Environmental implications of higher order fullerenes and conjugated nanostructures




Aich, Nirupam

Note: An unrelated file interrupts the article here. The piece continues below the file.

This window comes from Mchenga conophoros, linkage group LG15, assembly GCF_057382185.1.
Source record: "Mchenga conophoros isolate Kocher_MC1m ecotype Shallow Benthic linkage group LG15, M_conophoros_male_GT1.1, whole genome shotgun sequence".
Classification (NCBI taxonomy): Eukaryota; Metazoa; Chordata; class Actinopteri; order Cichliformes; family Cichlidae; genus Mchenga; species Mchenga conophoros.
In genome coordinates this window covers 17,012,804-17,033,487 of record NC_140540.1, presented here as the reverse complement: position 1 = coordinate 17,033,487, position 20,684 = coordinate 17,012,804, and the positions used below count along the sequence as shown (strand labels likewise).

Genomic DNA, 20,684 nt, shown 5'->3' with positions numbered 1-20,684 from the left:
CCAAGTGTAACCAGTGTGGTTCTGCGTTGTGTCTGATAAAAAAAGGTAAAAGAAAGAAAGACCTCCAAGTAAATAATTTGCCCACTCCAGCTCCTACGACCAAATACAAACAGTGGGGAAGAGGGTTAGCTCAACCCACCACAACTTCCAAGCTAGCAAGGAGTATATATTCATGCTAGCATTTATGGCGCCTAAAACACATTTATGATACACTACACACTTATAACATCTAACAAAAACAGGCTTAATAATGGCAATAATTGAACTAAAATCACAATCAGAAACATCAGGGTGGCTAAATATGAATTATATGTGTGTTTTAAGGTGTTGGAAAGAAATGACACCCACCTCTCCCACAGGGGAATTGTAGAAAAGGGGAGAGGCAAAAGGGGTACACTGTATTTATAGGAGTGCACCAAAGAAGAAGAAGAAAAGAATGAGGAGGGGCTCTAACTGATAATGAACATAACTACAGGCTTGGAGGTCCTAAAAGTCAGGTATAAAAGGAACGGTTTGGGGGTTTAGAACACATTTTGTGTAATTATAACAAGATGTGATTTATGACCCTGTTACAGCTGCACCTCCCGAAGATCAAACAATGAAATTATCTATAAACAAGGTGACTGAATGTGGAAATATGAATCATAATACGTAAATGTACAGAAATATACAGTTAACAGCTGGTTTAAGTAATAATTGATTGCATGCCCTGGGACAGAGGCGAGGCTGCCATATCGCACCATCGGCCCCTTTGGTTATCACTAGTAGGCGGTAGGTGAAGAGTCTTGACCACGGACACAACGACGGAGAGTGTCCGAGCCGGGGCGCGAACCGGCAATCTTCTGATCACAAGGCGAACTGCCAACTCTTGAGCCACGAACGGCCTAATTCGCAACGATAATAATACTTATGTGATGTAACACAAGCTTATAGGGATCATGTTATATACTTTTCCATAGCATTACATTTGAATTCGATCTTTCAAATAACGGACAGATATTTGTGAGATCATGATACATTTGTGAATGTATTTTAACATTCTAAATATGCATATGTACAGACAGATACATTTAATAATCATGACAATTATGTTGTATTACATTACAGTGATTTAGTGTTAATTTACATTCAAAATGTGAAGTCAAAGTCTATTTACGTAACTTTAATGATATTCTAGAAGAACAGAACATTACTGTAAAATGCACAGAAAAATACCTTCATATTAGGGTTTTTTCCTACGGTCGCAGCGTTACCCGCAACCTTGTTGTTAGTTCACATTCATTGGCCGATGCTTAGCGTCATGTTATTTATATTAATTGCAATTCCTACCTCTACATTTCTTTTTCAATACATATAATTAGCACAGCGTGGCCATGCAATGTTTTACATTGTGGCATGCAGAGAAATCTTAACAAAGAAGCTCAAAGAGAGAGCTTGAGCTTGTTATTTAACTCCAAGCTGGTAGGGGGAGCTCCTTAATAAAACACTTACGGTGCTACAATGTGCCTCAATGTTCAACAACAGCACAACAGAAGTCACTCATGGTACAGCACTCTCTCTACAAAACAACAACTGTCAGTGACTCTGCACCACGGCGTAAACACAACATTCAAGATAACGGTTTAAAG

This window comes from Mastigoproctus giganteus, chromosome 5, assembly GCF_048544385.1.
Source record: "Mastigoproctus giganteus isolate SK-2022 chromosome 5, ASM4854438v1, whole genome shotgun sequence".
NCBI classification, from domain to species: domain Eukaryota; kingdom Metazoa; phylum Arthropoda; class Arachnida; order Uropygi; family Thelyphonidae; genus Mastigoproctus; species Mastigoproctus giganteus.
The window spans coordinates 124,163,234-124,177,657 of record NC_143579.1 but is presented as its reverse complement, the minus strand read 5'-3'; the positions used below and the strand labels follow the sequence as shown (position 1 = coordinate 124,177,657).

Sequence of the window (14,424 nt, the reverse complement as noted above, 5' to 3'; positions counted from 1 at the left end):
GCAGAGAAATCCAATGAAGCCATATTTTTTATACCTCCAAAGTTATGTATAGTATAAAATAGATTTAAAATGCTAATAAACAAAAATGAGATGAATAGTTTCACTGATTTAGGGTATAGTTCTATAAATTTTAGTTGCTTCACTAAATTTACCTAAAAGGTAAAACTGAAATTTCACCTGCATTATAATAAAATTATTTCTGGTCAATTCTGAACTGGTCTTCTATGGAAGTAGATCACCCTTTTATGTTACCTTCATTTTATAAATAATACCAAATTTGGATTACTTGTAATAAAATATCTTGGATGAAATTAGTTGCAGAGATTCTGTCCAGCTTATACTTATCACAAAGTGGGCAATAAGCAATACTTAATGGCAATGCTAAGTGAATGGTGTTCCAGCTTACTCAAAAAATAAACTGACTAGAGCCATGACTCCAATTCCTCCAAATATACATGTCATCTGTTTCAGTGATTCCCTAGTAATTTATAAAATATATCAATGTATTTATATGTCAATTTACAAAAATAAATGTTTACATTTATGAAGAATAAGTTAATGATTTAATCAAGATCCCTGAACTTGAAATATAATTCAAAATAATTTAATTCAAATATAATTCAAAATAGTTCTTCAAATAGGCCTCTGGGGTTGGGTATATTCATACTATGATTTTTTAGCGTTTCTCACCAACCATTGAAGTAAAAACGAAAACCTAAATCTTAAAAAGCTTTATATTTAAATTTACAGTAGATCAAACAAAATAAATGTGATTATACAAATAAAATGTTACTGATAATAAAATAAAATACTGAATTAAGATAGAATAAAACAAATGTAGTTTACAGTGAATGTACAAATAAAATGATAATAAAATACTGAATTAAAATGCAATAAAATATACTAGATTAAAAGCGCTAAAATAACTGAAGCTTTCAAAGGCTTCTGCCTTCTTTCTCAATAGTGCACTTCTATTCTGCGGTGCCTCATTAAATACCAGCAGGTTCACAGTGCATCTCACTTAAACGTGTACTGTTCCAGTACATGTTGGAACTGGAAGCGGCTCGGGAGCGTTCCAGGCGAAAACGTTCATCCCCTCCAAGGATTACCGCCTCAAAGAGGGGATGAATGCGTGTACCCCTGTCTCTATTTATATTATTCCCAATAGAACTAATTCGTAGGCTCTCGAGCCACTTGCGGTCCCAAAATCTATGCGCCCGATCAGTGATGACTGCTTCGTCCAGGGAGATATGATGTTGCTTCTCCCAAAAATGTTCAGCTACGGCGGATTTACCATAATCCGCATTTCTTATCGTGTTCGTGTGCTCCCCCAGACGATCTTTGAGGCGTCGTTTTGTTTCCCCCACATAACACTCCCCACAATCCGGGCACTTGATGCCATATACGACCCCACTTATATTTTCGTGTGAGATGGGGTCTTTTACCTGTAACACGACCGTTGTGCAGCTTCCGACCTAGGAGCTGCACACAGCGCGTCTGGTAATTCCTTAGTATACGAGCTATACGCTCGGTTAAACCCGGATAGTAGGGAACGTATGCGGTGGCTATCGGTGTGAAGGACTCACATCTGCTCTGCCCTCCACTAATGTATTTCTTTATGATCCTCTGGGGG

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In quest of harnessing emergent properties and achieving multifunctionality in the materials realm, synthesis and manipulation at the nano-scale has moved its focus from simple passive nanomaterials (NMs) to hierarchical nanostructures. Such nanostructures include higher order fullerenes (HOFs), carbon allotropes composed of more than 60 carbon atoms per fullerene cage, and conjugated nanohybrids (NHs), prepared from materials of multiple chemical origin. The advantages in their electronic, optical, physicochemical, and magnetic properties have inspired their research and use in photovoltaics, nano-electronics, biomedical imaging and drug delivery, catalysis, energy generation and storage, and environmental remediation and sensing. Not only as research grade materials, a global market of bio-imaging and fuel-cell applications have been integrating use of HOFs, and NHs, respectively. Thus it is an exciting time for materials engineering to expand the spectrum of these ‘horizon materials’ by putting together a variety of chemical ‘building blocks’ and build a wide range of multifunctional hierarchical structures. However, such conjugation leading to complex hierarchical structures also introduces unknown environmental risks. The emergent properties of these hierarchical structures necessitate careful assessment of their environmental health and safety. This dissertation is one of the first organized efforts to identify hierarchical nanostructures and assess their environmental implications. This research, through extensive literature review of these novel nanostructures, proposes a working definition of NH from environmental perspective, classifies a wide array of NHs based on chemical origin, and identifies their emerging and altered physicochemical properties with potential to generate unprecedented environmental fate, transport, transformation, and toxicity. Furthermore, this dissertation makes an effort to address three major data gaps: i.e., a) challenges in aqueous solubilization of HOFs, b) possible correlation of carbon numbers on fullerene molecules with their aggregation behavior, and c) influence of hybridization on aggregation kinetics and antimicrobiality of an important electrocatalyst NH (metal-carbon). To address the first data gap, aqueous suspensions of nC₆₀, nC₇₀, nC₇₆, and nC₈₄ were prepared using a calorimetry-based solvent exchange method. Non-aggregating and size-specific aqueous nC₆₀ and nC₇₀ fullerene clusters also were prepared using a non-ionic polymer, pluronic acid (PA). The environmental processes section of this research assessed aggregation kinetics of nHOFs and NHs as well as antimicrobiality of TiO₂ conjugated oxidized multiwalled carbon nanotube (OMWNT-TiO₂) NH. Aqueous solubilization of C₇₀, C₇₆, and C₈₄ was performed being guided by molecular dynamics (MD) simulations. Increased energy demand reflects favorability of HOF-water interaction. The experimental findings suggest that nHOF clusters obtained via solvent-exchange solubilization method remains stabilized by electrostatic repulsion. Similarly, non-ionic triblock co-polymer PA F-127 stabilized aqueous C₆₀ and C₇₀s were prepared. Experimental results suggest that size uniformity of aqueous fullerenes increased with the increase in PA concentration, yielding optimum 58.8±5.6 and 61.8±5.6 nm nC₆₀s and nC₇₀s, respectively (0.10 %w/v PA). Fullerene aqueous suspensions also manifested colloidal stability even in presence of 1 M NaCl or in biological media, i.e., DMEM and RPMI. MD simulations results indicate encapsulation of fullerene clusters by PA molecules and subsequent steric stabilization. The results from this study may facilitate mechanistic environmental and toxicological studies with size-specific fullerenes that do not aggregate in high ionic strength biological media. Aqueous suspensions of nC₆₀ and three nHOFs (i.e., nC₇₀, nC₇₆, and nC₈₄) obtained via solvent-exchange method were systematically studied to determine their aggregation kinetics in a wide range of mono- (NaCl) and divalent (CaCl₂) electrolytes. Experimentally obtained critical coagulation concentration (CCC) values of nC₆₀ and nHOFs displayed a strong negative correlation with the carbon number in fullerenes. The aggregation mechanism was dominated by van der Waals interaction as enumerated via MD simulation and modified Derjaguin-Landau-Verwey-Overbeek (DLVO) model. Natural macromolecules profoundly stabilized all fullerene clusters, even at 100 mM NaCl concentration. The results from this study can be utilized to predict aggregation kinetics of nHOFs other than the ones studied here. To understand the aggregation behavior of carbon-metal NHs, oxidized MWNTs were hybridized sequentially with undoped or Nb-doped TiO₂ and Pt NPs. OMWNT-TiO₂, OMWNT-TiNbO₂, OMWNT-TiO₂, and OMWNT-TiNbO₂-Pt and the component materials were characterized and their aggregation behavior was studied systematically. Experimental findings show that CCC values OMWNT were reduced by TiO₂ attachment; however, Nb-doping and Pt attachment increased their colloidal stability and CCC values. The aggregation mechanism was elucidated by modified DLVO energy calculations using composition-averaged Hamaker constants for NHs. Natural macromolecules stabilized all the NHs and the component materials. Antimicrobiality of OMWNT-TiO₂ NH was studied via in vitro cell viability tests. Opportunistic pathogen Pseudomonas aeruginosa PAO1 strain was exposed to OMWNT, TiO₂, and OMWNT-TiO₂ NH at different concentrations in dark and UV-irradiated conditions. OMWNT-TiO₂ NH showed higher antimicrobial activity compared to the component materials under UV-irradiation. Extracellular reactive oxygen species (ROS) measurement by using fluorescence molecular probes for H₂O₂ identifies UV-induced enhanced ROS generation by the NH as a likely antimicrobial mechanism. The research presented in this dissertation takes the first attempt toward EHS assessment of complex and hierarchical nanostructures. The research findings present new insights into these ‘horizon materials’ and likely will spark interests on this necessary line of research to better understand the environmental fate, transport, and effects of HOFs and NHs. As nanotechnology is advancing from passive singular nanostructures to active and complex nano-systems; such undertakings become imperative to evaluate implications of material complexity at the environmental interface.